Examining his impact on a city after being let go.
For a guy whose name has lately been splashed all over the local media after being fired from his role as planning director of the city of Vancouver, Brent Toderian is eager to talk up his city. We met to talk and tour the city about a week after the news became official that Toderian’s contract had been ended “without cause,” a high profile change in city administration that has left some urbanist-types worried about the city’s future (and some developers in a state of relief or even celebration).
Picture Austin in the early 1980s. The population was just about 350,000, making it one of the 50 biggest cities in the United States—not tiny, but also not a major metropolis. Despite being the capital of Texas and home to the University of Texas flagship, Austin was still a relatively small, low-rise, low-density city. So, in 1984, when the city rewrote the rules that guide the city’s development, land use, and zoning—known as the Land Development Code—this powerful document was drawn up for the small city it was then.
Back by popular desperation, a recession-halted program from the Los Angeles Department of Transportation will soon resume installing speed humps on neighborhood streets. Residents on more than 800 city blocks have petitioned for the traffic-calming asphalt lumps over the last three years. They want to slow traffic and make their streets safer, dissuading all those drivers straying into residential areas—directed by navigation apps and sheer frustration—as they try to avoid the horrendous traffic elsewhere.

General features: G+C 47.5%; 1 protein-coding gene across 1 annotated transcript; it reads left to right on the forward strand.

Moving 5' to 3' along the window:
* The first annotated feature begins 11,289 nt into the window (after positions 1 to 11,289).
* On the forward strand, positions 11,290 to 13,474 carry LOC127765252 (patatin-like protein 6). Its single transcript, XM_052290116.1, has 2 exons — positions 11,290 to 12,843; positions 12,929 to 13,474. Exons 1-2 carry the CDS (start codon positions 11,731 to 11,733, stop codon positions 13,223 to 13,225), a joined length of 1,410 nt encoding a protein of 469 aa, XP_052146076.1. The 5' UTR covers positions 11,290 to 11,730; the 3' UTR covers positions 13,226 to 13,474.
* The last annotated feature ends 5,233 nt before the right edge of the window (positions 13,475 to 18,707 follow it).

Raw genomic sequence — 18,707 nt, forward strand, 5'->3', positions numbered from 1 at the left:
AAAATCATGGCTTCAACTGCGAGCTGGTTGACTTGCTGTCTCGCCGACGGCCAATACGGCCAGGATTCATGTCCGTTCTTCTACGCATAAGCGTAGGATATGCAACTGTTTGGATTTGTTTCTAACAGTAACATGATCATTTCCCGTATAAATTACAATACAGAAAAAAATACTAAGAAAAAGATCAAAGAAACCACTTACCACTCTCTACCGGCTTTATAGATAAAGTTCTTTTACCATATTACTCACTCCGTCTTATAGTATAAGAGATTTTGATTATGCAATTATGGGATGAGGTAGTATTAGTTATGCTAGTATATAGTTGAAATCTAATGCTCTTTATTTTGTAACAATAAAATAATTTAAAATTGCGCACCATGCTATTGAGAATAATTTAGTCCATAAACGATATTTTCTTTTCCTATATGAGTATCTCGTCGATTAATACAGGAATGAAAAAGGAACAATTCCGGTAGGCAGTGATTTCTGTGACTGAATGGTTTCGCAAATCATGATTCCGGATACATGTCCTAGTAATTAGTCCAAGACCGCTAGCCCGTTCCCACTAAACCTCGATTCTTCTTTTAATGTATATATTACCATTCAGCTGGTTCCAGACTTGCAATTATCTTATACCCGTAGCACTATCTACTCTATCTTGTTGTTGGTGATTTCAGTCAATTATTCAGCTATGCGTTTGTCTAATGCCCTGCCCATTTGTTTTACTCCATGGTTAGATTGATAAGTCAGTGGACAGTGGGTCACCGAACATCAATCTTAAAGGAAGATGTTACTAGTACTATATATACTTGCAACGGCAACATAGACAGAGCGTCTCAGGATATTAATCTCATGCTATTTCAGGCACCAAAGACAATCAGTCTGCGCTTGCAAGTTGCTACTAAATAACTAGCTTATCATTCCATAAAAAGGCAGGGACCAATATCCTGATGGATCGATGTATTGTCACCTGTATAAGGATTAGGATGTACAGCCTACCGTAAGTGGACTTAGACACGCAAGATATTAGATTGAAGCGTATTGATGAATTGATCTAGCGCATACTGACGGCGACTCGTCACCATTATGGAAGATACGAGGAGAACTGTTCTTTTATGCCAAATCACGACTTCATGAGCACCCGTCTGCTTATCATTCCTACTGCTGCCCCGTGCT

The project-manager-turned-public-servant discusses the ideas that helped him defeat an incumbent for a seat on West Hollywood’s city council.
John D’Amico, 47, is the newest member of the City Council of West Hollywood, Calif., which is a small, independent city of 34,000 people almost completely surrounded by the metropolis of Los Angeles. But unlike the typical cadre of attorneys and organizers who fill these sorts of seats in cities across the country, D’Amico comes to his new role with a master’s degree in architecture and urban design and a second in aesthetics and politics, plus more than 20 years of experience in the field.
Population growth slows in the U.S., air quality rules challenge density in California, and farmers look at Detroit as a new agricultural center -- all on this week's Planetizen News Brief, produced for Smart City Radio.
Full Transcript (Audio available as .mp3 at Planetizen)
Bulldoze? Densify? Walk away? There are many ways cities can react to shrinking populations and abandoned neighborhoods. Planetizen readers decide which ways are the best.
It's hard to think about Detroit these days without picturing empty streets, cracked windows, and chaos -- essentially, a broken city. In fact, if the idea of a "broken city" needed a poster child, Detroit would be high in the running. Between 2000 and 2007, the city lost more than 30,000 people. More than 15,000 homes are currently under bank ownership. More than 3,100 homes were torn down in 2008.